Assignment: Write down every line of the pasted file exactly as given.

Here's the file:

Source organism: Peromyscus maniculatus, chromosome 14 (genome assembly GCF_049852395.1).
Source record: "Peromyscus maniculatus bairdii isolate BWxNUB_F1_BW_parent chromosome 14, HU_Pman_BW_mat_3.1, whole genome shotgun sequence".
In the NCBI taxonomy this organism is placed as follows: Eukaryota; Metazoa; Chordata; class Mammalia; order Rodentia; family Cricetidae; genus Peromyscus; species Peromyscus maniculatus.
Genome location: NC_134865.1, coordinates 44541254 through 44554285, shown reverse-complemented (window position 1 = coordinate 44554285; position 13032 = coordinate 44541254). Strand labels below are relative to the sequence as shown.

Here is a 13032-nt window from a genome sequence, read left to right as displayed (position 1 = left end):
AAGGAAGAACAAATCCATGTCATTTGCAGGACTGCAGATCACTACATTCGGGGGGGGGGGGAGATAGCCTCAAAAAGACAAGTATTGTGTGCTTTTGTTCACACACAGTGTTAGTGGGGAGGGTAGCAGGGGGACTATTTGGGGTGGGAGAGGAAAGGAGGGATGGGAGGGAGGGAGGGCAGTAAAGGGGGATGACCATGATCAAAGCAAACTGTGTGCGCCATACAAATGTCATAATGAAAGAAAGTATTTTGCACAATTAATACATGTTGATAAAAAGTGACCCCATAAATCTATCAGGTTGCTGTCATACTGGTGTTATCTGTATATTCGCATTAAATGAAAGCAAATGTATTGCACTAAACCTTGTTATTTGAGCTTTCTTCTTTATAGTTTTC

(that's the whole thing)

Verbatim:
Source organism: Peromyscus maniculatus, chromosome 14 (genome assembly GCF_049852395.1).
Source record: "Peromyscus maniculatus bairdii isolate BWxNUB_F1_BW_parent chromosome 14, HU_Pman_BW_mat_3.1, whole genome shotgun sequence".
In the NCBI taxonomy this organism is placed as follows: Eukaryota; Metazoa; Chordata; class Mammalia; order Rodentia; family Cricetidae; genus Peromyscus; species Peromyscus maniculatus.
Genome location: NC_134865.1, coordinates 44541254 through 44554285, shown reverse-complemented (window position 1 = coordinate 44554285; position 13032 = coordinate 44541254). Strand labels below are relative to the sequence as shown.

Here is a 13032-nt window from a genome sequence, read left to right as displayed (position 1 = left end):
AAGGAAGAACAAATCCATGTCATTTGCAGGACTGCAGATCACTACATTCGGGGGGGGGGGGAGATAGCCTCAAAAAGACAAGTATTGTGTGCTTTTGTTCACACACAGTGTTAGTGGGGAGGGTAGCAGGGGGACTATTTGGGGTGGGAGAGGAAAGGAGGGATGGGAGGGAGGGAGGGCAGTAAAGGGGGATGACCATGATCAAAGCAAACTGTGTGCGCCATACAAATGTCATAATGAAAGAAAGTATTTTGCACAATTAATACATGTTGATAAAAAGTGACCCCATAAATCTATCAGGTTGCTGTCATACTGGTGTTATCTGTATATTCGCATTAAATGAAAGCAAATGTATTGCACTAAACCTTGTTATTTGAGCTTTCTTCTTTATAGTTTTC